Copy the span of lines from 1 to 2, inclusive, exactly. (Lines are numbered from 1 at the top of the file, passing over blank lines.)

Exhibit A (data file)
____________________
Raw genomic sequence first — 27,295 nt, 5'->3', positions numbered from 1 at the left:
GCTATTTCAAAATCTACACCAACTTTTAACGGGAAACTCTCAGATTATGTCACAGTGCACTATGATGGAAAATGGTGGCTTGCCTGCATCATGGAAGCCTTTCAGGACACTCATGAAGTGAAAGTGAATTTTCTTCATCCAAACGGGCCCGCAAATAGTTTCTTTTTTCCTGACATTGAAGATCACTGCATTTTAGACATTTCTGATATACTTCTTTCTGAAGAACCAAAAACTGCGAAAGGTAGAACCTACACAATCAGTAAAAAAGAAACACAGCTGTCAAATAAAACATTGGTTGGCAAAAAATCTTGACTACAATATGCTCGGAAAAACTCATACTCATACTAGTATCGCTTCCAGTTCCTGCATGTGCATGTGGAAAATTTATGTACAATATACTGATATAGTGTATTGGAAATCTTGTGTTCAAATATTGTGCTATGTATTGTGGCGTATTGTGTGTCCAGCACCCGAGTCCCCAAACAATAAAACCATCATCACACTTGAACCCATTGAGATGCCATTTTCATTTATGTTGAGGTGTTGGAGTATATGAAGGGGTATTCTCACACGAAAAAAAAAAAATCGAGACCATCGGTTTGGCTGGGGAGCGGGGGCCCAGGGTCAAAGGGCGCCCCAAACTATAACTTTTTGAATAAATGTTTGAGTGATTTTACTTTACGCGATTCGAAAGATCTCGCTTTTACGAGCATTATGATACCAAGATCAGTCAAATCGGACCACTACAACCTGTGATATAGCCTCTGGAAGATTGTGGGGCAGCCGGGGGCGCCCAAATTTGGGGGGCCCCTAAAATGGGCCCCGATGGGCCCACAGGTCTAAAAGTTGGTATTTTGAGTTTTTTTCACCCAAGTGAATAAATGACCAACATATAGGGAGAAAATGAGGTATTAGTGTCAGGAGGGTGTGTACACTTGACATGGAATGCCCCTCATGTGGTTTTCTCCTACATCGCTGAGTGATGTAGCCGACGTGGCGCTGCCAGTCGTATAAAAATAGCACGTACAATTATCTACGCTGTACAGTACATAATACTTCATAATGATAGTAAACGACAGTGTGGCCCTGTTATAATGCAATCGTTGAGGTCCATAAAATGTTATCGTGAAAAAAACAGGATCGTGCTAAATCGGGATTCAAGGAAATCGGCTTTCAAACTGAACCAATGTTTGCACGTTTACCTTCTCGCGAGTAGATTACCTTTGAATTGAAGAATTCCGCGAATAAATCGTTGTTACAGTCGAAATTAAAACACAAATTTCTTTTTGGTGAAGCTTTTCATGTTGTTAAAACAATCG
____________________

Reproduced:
Raw genomic sequence first — 27,295 nt, 5'->3', positions numbered from 1 at the left:
GCTATTTCAAAATCTACACCAACTTTTAACGGGAAACTCTCAGATTATGTCACAGTGCACTATGATGGAAAATGGTGGCTTGCCTGCATCATGGAAGCCTTTCAGGACACTCATGAAGTGAAAGTGAATTTTCTTCATCCAAACGGGCCCGCAAATAGTTTCTTTTTTCCTGACATTGAAGATCACTGCATTTTAGACATTTCTGATATACTTCTTTCTGAAGAACCAAAAACTGCGAAAGGTAGAACCTACACAATCAGTAAAAAAGAAACACAGCTGTCAAATAAAACATTGGTTGGCAAAAAATCTTGACTACAATATGCTCGGAAAAACTCATACTCATACTAGTATCGCTTCCAGTTCCTGCATGTGCATGTGGAAAATTTATGTACAATATACTGATATAGTGTATTGGAAATCTTGTGTTCAAATATTGTGCTATGTATTGTGGCGTATTGTGTGTCCAGCACCCGAGTCCCCAAACAATAAAACCATCATCACACTTGAACCCATTGAGATGCCATTTTCATTTATGTTGAGGTGTTGGAGTATATGAAGGGGTATTCTCACACGAAAAAAAAAAAATCGAGACCATCGGTTTGGCTGGGGAGCGGGGGCCCAGGGTCAAAGGGCGCCCCAAACTATAACTTTTTGAATAAATGTTTGAGTGATTTTACTTTACGCGATTCGAAAGATCTCGCTTTTACGAGCATTATGATACCAAGATCAGTCAAATCGGACCACTACAACCTGTGATATAGCCTCTGGAAGATTGTGGGGCAGCCGGGGGCGCCCAAATTTGGGGGGCCCCTAAAATGGGCCCCGATGGGCCCACAGGTCTAAAAGTTGGTATTTTGAGTTTTTTTCACCCAAGTGAATAAATGACCAACATATAGGGAGAAAATGAGGTATTAGTGTCAGGAGGGTGTGTACACTTGACATGGAATGCCCCTCATGTGGTTTTCTCCTACATCGCTGAGTGATGTAGCCGACGTGGCGCTGCCAGTCGTATAAAAATAGCACGTACAATTATCTACGCTGTACAGTACATAATACTTCATAATGATAGTAAACGACAGTGTGGCCCTGTTATAATGCAATCGTTGAGGTCCATAAAATGTTATCGTGAAAAAAACAGGATCGTGCTAAATCGGGATTCAAGGAAATCGGCTTTCAAACTGAACCAATGTTTGCACGTTTACCTTCTCGCGAGTAGATTACCTTTGAATTGAAGAATTCCGCGAATAAATCGTTGTTACAGTCGAAATTAAAACACAAATTTCTTTTTGGTGAAGCTTTTCATGTTGTTAAAACAATCG